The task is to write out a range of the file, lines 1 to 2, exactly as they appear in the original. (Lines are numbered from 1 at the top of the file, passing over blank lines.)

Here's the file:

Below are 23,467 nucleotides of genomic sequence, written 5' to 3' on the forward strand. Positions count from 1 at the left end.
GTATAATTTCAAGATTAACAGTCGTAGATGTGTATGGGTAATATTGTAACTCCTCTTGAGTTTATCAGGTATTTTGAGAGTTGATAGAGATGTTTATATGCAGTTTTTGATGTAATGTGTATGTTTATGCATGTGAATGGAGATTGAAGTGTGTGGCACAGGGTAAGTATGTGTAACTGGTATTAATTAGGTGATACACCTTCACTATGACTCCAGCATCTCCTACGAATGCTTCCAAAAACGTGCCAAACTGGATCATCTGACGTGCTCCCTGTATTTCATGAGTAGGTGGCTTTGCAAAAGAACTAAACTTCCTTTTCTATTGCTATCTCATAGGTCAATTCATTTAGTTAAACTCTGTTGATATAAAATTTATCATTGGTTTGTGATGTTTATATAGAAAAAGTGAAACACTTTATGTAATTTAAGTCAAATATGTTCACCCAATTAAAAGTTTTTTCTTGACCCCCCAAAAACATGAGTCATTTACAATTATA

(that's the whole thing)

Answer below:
Below are 23,467 nucleotides of genomic sequence, written 5' to 3' on the forward strand. Positions count from 1 at the left end.
GTATAATTTCAAGATTAACAGTCGTAGATGTGTATGGGTAATATTGTAACTCCTCTTGAGTTTATCAGGTATTTTGAGAGTTGATAGAGATGTTTATATGCAGTTTTTGATGTAATGTGTATGTTTATGCATGTGAATGGAGATTGAAGTGTGTGGCACAGGGTAAGTATGTGTAACTGGTATTAATTAGGTGATACACCTTCACTATGACTCCAGCATCTCCTACGAATGCTTCCAAAAACGTGCCAAACTGGATCATCTGACGTGCTCCCTGTATTTCATGAGTAGGTGGCTTTGCAAAAGAACTAAACTTCCTTTTCTATTGCTATCTCATAGGTCAATTCATTTAGTTAAACTCTGTTGATATAAAATTTATCATTGGTTTGTGATGTTTATATAGAAAAAGTGAAACACTTTATGTAATTTAAGTCAAATATGTTCACCCAATTAAAAGTTTTTTCTTGACCCCCCAAAAACATGAGTCATTTACAATTATA